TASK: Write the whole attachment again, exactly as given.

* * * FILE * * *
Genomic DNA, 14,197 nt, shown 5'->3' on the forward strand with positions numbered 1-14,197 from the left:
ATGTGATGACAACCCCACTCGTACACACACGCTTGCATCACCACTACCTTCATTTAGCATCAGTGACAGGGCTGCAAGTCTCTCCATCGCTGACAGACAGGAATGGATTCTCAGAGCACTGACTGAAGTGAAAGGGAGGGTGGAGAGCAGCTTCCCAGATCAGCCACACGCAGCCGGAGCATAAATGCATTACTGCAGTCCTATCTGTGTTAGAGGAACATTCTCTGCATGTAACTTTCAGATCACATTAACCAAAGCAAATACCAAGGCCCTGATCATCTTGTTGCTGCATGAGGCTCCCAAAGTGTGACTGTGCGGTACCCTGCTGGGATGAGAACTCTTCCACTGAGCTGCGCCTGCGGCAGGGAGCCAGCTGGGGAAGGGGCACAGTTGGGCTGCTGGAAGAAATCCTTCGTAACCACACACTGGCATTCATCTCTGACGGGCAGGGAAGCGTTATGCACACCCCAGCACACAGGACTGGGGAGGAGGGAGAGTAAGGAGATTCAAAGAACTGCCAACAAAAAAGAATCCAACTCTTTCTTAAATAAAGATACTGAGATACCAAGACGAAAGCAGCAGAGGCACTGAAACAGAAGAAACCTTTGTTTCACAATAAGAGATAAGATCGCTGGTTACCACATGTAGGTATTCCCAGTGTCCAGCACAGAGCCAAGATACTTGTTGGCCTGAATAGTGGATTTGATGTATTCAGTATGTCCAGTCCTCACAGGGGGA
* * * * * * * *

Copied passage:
Genomic DNA, 14,197 nt, shown 5'->3' on the forward strand with positions numbered 1-14,197 from the left:
ATGTGATGACAACCCCACTCGTACACACACGCTTGCATCACCACTACCTTCATTTAGCATCAGTGACAGGGCTGCAAGTCTCTCCATCGCTGACAGACAGGAATGGATTCTCAGAGCACTGACTGAAGTGAAAGGGAGGGTGGAGAGCAGCTTCCCAGATCAGCCACACGCAGCCGGAGCATAAATGCATTACTGCAGTCCTATCTGTGTTAGAGGAACATTCTCTGCATGTAACTTTCAGATCACATTAACCAAAGCAAATACCAAGGCCCTGATCATCTTGTTGCTGCATGAGGCTCCCAAAGTGTGACTGTGCGGTACCCTGCTGGGATGAGAACTCTTCCACTGAGCTGCGCCTGCGGCAGGGAGCCAGCTGGGGAAGGGGCACAGTTGGGCTGCTGGAAGAAATCCTTCGTAACCACACACTGGCATTCATCTCTGACGGGCAGGGAAGCGTTATGCACACCCCAGCACACAGGACTGGGGAGGAGGGAGAGTAAGGAGATTCAAAGAACTGCCAACAAAAAAGAATCCAACTCTTTCTTAAATAAAGATACTGAGATACCAAGACGAAAGCAGCAGAGGCACTGAAACAGAAGAAACCTTTGTTTCACAATAAGAGATAAGATCGCTGGTTACCACATGTAGGTATTCCCAGTGTCCAGCACAGAGCCAAGATACTTGTTGGCCTGAATAGTGGATTTGATGTATTCAGTATGTCCAGTCCTCACAGGGGGA